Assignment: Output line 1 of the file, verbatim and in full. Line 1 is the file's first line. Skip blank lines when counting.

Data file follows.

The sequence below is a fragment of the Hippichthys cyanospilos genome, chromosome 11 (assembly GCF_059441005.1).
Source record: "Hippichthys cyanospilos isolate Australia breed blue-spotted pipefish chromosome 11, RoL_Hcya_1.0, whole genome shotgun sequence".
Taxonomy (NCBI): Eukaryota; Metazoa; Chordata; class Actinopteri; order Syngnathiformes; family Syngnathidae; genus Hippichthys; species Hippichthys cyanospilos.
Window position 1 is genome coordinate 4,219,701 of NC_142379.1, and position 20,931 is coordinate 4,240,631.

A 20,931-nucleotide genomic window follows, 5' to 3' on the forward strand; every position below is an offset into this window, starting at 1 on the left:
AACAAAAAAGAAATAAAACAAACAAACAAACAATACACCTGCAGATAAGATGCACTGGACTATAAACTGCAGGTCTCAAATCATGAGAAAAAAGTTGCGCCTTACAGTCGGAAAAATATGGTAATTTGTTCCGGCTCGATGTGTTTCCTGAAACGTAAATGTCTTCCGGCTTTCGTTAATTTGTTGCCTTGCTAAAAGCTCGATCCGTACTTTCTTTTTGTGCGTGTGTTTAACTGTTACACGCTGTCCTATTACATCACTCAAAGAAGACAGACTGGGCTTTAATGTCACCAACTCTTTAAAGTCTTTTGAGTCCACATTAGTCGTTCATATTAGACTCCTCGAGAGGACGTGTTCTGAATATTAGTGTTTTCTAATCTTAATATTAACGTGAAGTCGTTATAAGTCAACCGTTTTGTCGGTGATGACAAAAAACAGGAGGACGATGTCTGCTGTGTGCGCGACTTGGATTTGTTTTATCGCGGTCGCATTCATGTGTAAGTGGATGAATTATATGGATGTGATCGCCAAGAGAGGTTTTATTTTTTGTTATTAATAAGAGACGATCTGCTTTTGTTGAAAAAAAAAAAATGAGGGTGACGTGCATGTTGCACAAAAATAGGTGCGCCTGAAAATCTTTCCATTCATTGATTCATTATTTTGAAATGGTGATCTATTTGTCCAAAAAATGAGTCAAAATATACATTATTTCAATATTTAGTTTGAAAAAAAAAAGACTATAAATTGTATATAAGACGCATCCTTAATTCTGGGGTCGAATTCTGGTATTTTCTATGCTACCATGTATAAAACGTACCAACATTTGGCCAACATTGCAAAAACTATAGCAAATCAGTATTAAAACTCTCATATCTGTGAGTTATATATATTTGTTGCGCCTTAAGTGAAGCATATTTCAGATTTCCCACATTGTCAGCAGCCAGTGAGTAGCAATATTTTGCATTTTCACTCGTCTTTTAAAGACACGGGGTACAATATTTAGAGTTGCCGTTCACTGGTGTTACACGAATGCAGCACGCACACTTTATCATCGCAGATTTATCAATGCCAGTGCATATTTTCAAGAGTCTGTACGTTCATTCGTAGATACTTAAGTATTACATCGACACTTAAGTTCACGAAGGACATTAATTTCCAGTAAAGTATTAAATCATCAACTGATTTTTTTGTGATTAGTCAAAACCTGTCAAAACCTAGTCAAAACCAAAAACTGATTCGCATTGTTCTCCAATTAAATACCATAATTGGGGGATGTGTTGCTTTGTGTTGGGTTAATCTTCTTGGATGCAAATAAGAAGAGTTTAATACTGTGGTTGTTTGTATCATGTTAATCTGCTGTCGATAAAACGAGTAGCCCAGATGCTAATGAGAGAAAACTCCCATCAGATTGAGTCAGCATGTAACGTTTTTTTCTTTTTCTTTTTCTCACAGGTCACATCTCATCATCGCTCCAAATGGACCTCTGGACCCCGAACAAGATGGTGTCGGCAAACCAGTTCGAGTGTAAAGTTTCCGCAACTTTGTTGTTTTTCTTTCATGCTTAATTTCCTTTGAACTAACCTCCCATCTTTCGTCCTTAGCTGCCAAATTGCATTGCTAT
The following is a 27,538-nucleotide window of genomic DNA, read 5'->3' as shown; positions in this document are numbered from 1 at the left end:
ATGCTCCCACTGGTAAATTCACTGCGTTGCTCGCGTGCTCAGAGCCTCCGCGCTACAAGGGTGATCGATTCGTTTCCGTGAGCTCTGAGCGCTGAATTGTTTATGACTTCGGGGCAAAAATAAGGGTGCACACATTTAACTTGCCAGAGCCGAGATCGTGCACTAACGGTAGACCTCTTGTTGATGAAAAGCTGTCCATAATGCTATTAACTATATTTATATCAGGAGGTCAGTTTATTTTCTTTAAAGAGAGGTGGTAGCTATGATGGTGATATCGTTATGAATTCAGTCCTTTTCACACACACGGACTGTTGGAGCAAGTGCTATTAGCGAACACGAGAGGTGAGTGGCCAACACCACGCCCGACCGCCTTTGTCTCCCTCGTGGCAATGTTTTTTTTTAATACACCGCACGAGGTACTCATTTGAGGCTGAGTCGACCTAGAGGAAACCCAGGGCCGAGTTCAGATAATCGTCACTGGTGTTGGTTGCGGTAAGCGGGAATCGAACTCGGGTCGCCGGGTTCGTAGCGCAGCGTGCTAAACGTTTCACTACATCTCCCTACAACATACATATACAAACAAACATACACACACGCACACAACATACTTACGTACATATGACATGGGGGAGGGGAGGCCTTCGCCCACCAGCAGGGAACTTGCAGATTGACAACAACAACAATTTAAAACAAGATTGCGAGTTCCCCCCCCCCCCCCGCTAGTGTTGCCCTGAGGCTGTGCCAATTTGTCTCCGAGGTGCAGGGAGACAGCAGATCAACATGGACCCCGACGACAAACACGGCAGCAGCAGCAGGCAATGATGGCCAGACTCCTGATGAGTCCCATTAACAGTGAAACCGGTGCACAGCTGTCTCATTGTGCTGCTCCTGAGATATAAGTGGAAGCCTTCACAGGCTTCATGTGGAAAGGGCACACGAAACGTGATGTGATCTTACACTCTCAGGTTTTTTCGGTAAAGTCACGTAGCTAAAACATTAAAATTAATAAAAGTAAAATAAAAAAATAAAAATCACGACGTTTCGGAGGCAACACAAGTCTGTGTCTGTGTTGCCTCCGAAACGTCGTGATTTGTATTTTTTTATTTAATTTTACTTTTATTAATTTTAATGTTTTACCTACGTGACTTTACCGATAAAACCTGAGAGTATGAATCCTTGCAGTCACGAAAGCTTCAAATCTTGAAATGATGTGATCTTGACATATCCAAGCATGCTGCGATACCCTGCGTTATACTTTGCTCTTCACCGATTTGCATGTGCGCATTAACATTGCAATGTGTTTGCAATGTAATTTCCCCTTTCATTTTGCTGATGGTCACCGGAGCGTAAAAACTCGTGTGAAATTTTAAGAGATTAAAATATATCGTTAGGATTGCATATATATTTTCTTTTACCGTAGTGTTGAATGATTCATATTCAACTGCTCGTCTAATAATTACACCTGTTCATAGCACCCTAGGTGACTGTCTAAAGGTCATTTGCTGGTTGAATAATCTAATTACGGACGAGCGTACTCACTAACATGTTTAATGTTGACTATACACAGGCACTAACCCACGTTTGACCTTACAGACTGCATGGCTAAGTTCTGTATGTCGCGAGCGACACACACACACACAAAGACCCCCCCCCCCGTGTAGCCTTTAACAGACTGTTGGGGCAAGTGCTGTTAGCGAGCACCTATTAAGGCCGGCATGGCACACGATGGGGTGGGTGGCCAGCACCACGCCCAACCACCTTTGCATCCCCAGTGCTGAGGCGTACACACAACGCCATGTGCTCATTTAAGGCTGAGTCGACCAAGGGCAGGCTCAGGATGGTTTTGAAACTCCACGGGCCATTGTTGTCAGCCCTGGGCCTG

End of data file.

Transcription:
The sequence below is a fragment of the Hippichthys cyanospilos genome, chromosome 11 (assembly GCF_059441005.1).